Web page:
The reform vision of twenty-first century education is one of “lifelong learning” run through devices that deliver digitized content and aggregate personal data for credentialing and predictive analytics purposes.  This will decrease expenses for children whose predictive analytics suggest lower level career placements.  Of course the data will also be used to evaluate return on impact investments in education, which drives our profits.

Adopting this model diminishes the need for physical school buildings and formally trained teachers. Our pitch is that with a device children can “learn” “anywhere.” The trade-off is the surveillance that goes along with it and the isolated nature of life on your own individualized learning pathway. Are you ready to trade in neighborhood schools for cyber-learning and centralized drop-in centers where students check in occasionally with a mentor to review their data dashboards and assess their progress? How comfortable are you that children with special needs, those whose first language is not English, those without reliable transportation, those with complex medical conditions, the children who are the most vulnerable can just pick up a device and learn “anytime” without meaningful, face-to-face support from a trained professional?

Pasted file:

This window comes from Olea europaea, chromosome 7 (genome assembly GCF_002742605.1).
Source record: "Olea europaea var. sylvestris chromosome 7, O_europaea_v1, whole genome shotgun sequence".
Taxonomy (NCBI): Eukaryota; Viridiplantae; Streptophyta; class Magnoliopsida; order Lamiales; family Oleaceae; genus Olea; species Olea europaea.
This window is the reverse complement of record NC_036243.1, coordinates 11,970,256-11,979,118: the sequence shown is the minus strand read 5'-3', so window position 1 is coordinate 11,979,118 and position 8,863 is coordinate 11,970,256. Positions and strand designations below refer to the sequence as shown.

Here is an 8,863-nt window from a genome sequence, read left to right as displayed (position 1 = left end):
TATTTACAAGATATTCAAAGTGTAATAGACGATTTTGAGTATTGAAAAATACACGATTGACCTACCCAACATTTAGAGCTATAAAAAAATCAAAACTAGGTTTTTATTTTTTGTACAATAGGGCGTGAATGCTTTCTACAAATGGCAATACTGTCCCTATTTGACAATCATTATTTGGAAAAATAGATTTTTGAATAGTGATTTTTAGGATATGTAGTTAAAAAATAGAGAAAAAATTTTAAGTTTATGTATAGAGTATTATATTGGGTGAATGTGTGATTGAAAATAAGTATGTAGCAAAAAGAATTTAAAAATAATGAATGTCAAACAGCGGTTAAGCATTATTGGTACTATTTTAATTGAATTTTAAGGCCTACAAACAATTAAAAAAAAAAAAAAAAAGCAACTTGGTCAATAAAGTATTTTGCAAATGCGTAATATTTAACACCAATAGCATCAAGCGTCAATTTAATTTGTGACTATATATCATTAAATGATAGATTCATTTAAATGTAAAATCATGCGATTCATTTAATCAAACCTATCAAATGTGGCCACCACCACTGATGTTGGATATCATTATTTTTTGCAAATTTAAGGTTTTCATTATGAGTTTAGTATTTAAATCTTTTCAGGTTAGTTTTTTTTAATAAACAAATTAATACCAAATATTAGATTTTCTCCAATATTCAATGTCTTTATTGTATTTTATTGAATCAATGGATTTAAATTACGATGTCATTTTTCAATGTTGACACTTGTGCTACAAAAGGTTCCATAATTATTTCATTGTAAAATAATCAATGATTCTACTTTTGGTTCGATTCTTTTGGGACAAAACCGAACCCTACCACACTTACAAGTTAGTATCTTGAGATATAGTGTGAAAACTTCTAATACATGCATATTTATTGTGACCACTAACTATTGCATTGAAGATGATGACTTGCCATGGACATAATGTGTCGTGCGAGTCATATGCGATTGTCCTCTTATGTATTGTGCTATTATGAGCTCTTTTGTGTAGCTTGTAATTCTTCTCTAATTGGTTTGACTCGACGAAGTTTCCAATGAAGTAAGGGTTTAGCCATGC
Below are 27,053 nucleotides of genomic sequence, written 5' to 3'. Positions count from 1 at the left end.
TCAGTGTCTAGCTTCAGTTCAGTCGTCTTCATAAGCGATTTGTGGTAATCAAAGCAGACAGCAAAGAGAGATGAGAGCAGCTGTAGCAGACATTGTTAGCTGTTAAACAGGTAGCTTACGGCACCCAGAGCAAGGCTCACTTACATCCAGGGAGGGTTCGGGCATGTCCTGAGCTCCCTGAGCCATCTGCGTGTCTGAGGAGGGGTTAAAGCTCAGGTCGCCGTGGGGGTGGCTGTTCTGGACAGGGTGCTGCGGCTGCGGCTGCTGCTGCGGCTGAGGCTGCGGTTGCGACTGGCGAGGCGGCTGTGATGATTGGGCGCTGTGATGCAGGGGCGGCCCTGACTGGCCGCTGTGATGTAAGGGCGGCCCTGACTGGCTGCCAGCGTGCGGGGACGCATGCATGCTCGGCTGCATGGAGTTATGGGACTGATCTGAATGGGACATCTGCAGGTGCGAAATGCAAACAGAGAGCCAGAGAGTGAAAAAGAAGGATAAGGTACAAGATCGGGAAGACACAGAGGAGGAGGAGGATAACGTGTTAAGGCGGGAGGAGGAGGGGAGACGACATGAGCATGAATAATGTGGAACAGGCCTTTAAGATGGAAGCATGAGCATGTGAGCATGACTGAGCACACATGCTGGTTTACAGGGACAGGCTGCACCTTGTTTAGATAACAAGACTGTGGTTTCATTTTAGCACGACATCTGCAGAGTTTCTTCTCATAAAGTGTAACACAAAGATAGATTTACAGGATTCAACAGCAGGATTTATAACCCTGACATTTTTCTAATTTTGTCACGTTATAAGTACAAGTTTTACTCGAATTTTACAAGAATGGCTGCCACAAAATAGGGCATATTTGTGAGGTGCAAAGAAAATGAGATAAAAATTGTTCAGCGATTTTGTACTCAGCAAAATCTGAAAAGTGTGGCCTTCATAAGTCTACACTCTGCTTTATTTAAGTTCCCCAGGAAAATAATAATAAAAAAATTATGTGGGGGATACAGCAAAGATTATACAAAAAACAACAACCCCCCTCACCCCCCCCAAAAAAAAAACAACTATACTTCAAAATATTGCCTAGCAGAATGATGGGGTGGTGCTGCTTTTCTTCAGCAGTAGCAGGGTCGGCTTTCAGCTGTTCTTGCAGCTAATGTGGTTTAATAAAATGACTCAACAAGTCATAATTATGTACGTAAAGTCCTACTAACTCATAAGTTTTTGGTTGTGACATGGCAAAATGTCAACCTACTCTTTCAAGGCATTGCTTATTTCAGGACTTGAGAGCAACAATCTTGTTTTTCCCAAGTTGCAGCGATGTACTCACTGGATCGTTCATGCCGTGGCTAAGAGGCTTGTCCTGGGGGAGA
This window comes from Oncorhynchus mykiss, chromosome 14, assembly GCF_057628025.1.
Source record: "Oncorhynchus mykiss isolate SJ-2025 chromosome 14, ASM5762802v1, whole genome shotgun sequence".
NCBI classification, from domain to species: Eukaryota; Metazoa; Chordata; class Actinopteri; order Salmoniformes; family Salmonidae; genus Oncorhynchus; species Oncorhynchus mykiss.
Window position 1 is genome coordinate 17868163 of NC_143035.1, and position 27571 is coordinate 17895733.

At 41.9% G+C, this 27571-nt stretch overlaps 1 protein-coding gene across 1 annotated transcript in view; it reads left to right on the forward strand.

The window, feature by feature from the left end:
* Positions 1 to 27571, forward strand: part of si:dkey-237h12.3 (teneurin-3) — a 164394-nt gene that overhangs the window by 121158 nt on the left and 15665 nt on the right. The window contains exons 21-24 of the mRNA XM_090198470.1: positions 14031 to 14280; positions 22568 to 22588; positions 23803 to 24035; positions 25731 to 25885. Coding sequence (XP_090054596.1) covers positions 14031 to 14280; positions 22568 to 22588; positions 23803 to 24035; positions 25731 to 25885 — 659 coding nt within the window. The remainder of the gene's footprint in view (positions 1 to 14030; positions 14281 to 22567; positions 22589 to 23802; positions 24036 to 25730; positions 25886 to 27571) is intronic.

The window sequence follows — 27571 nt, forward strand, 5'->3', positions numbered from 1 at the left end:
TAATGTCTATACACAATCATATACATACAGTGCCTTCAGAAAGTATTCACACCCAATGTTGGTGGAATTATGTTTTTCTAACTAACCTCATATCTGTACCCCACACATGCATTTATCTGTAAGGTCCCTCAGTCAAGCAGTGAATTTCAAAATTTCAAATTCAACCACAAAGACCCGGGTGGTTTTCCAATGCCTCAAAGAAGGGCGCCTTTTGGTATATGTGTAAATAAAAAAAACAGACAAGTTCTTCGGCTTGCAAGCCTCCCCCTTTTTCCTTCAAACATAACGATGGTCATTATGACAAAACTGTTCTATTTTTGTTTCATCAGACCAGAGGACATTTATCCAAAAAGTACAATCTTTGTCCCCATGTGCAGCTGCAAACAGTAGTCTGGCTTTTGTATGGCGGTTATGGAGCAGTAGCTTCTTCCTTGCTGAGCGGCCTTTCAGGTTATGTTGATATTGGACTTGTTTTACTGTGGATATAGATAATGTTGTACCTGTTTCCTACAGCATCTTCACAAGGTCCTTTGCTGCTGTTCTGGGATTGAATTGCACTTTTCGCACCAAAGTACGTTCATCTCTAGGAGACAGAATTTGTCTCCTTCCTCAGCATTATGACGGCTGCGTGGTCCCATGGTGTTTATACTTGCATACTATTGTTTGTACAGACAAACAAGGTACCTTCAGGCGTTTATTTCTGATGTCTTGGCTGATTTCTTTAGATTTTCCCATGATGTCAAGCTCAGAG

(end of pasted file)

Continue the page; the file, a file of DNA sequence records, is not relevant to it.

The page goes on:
The MacArthur Foundation and Knowledgeworks are pushing the concept of learning ecosystems where “the city is your classroom,” but they aren’t going to come out and tell you these ecosystems with their cool maker spaces are intended to replace schools, not supplement them.